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J Oncol Pract. 2009 May; 5(3): 147.
PMCID: PMC2790693

To Survive—What a Great Problem to Have!

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W. Charles Penley, MD

Webster defines survivorship as “the state of being a survivor.” To be a survivor is to continue to live, function, or prosper despite hardship—to withstand. In the broadest sense, then, we are all survivors. Cancer survivors, however, face unique challenges on many levels—social, economic, emotional, spiritual, and physical—and it is important for us as oncologists to understand these issues and address them with our patients. Medical oncologists have learned from our colleagues in pediatric oncology, and with ever-growing numbers of survivors of adult malignancies, more systematic approaches have been developed for this population. When one takes a step back to think about it philosophically, what a great problem to have! We have been encouraged and bolstered by patient advocacy and survivorship organizations that have contributed much to the field of survivorship study and have drawn needed attention to these issues, and they should be applauded for their continued good work.

The Clinical Practice Committee (CPC) is proud to be part of the ASCO effort directed toward more effective survivorship care. This work has been carried out by a multitude of individuals across many of the “silos” within our organization. The ASCO treatment summary documents focus on the ongoing care needs of cancer survivors, and are effective tools to guide practicing oncologists as patients transition from active treatment to appropriate ongoing surveillance over time. The Workforce Initiative has demonstrated the need for innovative thinking regarding the provision of care for the ever-growing population of cancer survivors, and in this issue Drs Shulman, Ganz, and Lichtenfeld offer suggestions regarding the involvement of nonphysician providers in survivorship care models. The Quality of Care committee has recognized the importance of appropriate survivorship care and has included related quality measures in the Quality Oncology Practice Initiative program. Specifically, creating a treatment summary and communicating it to the patient are both included as core measures of quality.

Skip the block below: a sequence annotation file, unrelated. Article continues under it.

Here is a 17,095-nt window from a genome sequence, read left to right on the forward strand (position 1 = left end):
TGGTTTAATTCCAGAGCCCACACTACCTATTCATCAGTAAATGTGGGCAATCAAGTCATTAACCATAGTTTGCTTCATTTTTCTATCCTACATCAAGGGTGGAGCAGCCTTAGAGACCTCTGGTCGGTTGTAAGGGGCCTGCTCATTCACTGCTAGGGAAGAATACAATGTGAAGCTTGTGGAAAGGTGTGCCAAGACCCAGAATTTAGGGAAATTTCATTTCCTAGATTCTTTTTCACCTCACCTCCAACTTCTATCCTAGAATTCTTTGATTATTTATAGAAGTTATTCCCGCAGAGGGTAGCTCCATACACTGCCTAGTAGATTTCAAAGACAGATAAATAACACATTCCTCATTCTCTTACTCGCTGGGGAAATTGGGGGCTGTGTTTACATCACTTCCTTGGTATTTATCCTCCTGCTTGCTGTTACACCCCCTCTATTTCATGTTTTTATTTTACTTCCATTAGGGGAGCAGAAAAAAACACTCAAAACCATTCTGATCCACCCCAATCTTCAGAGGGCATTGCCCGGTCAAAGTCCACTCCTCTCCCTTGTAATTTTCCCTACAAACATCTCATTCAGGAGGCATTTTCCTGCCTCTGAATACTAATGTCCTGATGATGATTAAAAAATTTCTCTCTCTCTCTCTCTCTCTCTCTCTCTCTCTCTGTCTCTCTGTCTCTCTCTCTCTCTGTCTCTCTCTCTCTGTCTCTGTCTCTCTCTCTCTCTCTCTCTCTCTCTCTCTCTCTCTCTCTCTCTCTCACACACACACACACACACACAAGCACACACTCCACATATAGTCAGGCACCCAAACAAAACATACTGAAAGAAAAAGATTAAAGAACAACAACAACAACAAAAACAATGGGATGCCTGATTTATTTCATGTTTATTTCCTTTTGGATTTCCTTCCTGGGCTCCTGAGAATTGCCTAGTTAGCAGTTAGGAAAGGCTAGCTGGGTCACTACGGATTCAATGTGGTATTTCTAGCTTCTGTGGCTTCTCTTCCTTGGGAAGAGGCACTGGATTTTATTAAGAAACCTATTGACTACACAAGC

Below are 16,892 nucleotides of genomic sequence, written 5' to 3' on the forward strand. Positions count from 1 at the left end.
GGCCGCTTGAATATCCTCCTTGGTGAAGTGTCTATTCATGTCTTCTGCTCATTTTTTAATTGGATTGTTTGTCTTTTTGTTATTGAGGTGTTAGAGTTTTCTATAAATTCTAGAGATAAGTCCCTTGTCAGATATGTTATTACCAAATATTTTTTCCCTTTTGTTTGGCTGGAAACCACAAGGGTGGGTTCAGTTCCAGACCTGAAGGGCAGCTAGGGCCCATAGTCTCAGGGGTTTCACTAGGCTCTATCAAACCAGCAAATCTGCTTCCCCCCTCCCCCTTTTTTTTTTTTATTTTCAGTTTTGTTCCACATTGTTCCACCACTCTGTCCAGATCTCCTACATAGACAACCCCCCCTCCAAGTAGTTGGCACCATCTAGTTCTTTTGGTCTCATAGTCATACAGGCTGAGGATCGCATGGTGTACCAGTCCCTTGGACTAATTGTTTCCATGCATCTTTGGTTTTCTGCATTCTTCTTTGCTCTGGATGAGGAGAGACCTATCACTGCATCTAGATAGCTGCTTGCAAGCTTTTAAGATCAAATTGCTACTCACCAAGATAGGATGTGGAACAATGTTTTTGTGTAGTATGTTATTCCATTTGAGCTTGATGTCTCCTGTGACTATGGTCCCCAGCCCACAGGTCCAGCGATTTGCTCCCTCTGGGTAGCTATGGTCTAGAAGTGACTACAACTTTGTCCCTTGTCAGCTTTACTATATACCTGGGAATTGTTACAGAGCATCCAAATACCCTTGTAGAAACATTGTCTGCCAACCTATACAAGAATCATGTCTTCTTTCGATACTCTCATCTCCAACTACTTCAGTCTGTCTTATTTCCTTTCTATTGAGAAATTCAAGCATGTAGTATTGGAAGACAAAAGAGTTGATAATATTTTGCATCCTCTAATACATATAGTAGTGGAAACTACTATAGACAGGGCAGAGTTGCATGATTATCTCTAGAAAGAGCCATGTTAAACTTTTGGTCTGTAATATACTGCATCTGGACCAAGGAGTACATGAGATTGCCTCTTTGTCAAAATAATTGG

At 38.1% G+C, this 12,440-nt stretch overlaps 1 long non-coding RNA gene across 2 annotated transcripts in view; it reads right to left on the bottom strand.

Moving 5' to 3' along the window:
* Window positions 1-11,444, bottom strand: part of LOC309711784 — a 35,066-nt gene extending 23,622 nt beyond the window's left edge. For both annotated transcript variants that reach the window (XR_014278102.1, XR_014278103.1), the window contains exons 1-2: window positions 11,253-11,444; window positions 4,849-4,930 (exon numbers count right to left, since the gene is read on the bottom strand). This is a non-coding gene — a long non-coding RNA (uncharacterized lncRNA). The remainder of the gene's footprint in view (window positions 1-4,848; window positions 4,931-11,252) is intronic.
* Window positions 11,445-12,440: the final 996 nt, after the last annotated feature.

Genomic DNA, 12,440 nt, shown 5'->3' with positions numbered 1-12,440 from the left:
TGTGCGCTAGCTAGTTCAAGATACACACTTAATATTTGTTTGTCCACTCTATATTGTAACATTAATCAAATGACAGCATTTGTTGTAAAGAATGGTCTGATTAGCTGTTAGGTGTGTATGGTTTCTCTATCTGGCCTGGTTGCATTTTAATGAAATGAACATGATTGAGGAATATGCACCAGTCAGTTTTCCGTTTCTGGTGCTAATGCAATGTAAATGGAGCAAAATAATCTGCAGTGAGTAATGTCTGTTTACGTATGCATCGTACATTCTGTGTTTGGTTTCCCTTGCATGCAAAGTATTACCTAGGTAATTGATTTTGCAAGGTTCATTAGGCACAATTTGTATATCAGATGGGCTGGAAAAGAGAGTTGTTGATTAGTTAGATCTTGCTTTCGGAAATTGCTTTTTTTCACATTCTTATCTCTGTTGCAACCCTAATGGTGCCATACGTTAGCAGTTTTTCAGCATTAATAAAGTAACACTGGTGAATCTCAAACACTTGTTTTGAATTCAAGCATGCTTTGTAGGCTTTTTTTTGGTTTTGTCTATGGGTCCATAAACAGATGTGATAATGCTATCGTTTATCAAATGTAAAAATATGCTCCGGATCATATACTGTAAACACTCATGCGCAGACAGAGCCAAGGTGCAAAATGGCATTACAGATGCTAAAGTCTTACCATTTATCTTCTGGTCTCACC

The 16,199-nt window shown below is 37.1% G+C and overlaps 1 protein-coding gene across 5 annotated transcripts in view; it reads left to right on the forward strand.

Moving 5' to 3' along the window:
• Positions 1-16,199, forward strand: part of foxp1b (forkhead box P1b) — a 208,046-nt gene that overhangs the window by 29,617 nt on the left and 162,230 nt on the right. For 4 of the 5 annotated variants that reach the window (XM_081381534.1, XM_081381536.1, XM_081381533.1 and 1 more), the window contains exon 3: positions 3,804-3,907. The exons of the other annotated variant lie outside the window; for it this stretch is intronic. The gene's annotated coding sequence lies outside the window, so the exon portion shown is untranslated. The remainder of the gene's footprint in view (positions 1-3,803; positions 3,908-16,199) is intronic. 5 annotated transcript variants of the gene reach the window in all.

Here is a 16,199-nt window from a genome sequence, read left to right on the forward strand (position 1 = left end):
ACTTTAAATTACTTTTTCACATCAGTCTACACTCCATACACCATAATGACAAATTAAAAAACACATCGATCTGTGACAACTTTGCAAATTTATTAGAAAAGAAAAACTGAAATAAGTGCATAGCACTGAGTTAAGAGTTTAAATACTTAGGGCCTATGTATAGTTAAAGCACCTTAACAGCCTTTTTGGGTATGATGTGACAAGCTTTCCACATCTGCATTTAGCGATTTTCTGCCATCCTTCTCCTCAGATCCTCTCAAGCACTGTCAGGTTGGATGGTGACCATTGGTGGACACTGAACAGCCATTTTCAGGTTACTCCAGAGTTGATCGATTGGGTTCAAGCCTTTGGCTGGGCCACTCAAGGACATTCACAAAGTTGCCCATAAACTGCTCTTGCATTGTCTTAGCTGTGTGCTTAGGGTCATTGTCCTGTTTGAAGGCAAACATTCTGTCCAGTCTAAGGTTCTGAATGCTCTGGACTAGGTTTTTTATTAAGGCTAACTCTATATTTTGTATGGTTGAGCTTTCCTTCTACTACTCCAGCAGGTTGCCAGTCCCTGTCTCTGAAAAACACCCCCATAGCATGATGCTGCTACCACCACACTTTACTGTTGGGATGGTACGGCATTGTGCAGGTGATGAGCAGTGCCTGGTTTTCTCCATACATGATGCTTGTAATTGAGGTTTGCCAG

Politically, CPC leadership has been involved in actively educating legislators regarding the importance of this physician work and the value of a systematic approach, using such tools as the written treatment plan and treatment summary. We have worked in Washington, DC, to encourage legislation that would provide for reimbursement for the work done by the oncologist, work that is currently poorly compensated, if at all. We hope that consistent reimbursement will encourage greater utilization of these tools and that, as a result, care will be improved. Of course, it remains to be seen whether these efforts will bear fruit and these provisions will be included in the broader health reform legislation currently being discussed. Nonetheless, we remain hopeful and actively engaged in the discussion.

I would like to close this column with a few acknowledgments. This is my last column as Chair of the CPC, and with the passage of the Annual Meeting and the installment of Dr Mike Neuss as the next Chair, I will officially be put to pasture. In that sense, I will become one of a small number of individuals who are officially CPC Chair Survivors! I deeply appreciate the mentoring that I have received from Drs John Cox, Peter Yu, and Terry Mulvey—my immediate predecessors in this role. Without them, it would have been a pretty tough year. Allen Lichter, MD, Deborah Kamin, Bela Sastry, and the entire staff at ASCO headquarters have been patient and gracious, and I deeply value their professionalism, hard work, and friendship. Drs Nancy Davidson and Rich Schilsky have been supportive both of CPC initiatives and of me personally, and I thank them. Finally, I must mention my friend and colleague, Dr Joe Bailes. We've been through CPC wars since the 1990s together, and I've never learned how to say no to anything he asks of me. He often quotes Willie Nelson, who sums it up quite nicely: “The road goes on forever, and the party never ends.”

I'm hopeful that I can find ways to continue to serve ASCO and the cancer patients who are the primary focus of all of our efforts.


Charlie Penley, MD

W. Charles Penley, MD, Chair, Clinical Practice Committee

Articles from Journal of Oncology Practice are provided here courtesy of American Society of Clinical Oncology